Large manufacturers of domestic appliances are also focusing on “intelligent white goods.” Siemens has introduced its iSensoric feature in a series of domestic appliances, from dishwashers that use a beam of light to evaluate the level of soiling on the dishes, washing machines that determine the exact amount ofdetergent needed based on the weight of the load and the selected program, to fridge freezers that measure the temperature inside and outside the fridge, and also provide humidity control to guarantee food longevity. Samsung went a step further and turned the everyday fridge into a Family Hub refrigerator. This fridge can tell you when items in your fridge will reach their sell-by date, send photos of its content to your phone using three interior cameras, but also synchronize the calendars of the whole family or even order a pizza.
This fridge can tell you when items in your fridge will reach their sell-by date, send photos of its content to your phone using three interior cameras, but also synchronize the calendars of the whole family or even order a pizza.”
Another way to save money in the kitchen would be to reduce the amount of food we waste. According to some statistics, UK households throw away more than 7 million tons of food each year, which is equivalent to around $1,000 per family.
In May 2016, European researchers succeeded in developing the FoodSniffer, an easy-to-use, smart phone-driven system for measuring the safety of our food. This handheld reader includes a miniaturized optoelectronic chip able to simultaneously detect in a very short time a range of harmful substances emitted by the food and tell you whether it is safe to eat. This is particularly useful with meat, as most of us throw away packs of meat the moment they hit their use-by date. A version of this gadget was recently featured in a money-saving television program, but once again, this item is a bit on the pricey side at around $120.
…This handheld reader includes a miniaturized optoelectronic chip able to simultaneously detect in a very short time a range of harmful substances emitted by the food and tell you whether it is safe to eat.”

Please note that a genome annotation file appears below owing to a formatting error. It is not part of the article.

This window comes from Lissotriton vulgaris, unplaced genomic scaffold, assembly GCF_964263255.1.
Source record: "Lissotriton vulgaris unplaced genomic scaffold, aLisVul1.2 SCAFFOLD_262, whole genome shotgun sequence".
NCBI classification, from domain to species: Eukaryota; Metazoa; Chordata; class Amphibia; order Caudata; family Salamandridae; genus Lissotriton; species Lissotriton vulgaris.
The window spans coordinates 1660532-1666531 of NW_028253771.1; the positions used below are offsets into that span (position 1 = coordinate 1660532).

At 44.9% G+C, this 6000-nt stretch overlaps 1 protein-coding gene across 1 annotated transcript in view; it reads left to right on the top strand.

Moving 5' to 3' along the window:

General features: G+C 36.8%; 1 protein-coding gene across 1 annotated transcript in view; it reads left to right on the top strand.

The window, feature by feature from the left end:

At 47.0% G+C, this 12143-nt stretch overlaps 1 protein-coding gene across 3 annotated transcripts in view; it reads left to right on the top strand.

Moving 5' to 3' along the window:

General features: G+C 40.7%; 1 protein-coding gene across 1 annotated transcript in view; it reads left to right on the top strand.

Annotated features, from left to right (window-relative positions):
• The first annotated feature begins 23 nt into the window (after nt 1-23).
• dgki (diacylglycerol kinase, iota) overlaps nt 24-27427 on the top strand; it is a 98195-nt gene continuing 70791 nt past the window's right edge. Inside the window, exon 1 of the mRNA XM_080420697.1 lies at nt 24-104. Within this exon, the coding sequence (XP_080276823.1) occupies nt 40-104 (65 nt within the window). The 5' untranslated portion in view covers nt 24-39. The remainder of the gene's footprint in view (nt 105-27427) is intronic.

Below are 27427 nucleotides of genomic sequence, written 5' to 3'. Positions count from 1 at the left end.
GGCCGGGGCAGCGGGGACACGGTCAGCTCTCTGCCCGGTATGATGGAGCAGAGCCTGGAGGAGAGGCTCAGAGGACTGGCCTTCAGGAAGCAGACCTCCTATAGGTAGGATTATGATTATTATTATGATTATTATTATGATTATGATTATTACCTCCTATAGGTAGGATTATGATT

But you don’t need to spend thousands of dollars on a new fridge to acquire some of the features introduced by companies such as Siemens or Samsung. Another way to keep our food fresh for longer is to inject activated oxygen (O3) in our fridge to neutralize bacteria, mold and other microbes by inhibiting ethylene gas that triggers decay and extending the shelf-life of fruits and vegetables. This can be an integrated part of a top-of-the-range fridge but can also be done using a clever little battery-powered gadget such as BerryBreeze that you can place in any fridge.
The future might be to find a balance between using more efficient domestic appliances, e.g., by using newer components or cooling/heating methods, integrated intelligent software, or – if this fails to bring benefits – find an efficient way to run these appliances together.
The hope is that in the near future, a new home automation system will be clever enough to organize the running of our domestic appliances without any human input, not only by making sure our heating is off, our house is secure when we are out or reducing food spoilage in our fridge, but also by managing our domestic appliances, e.g., scheduling the running order of the dishwasher, fridge, drier and so on, so that the energy created by one appliance can be used by another in some kind of energy-saving domestic chain.
The final stages could even leave enough energy for a nice cup of tea or even a warm shower first thing in the morning, together with a few extra cents in your pocket.
To learn more, read the State of Innovation report on the Home Appliances industry, or download the full 2017 report here, which showcases latest inventions from around the world and focuses on trends in the top 12 industries.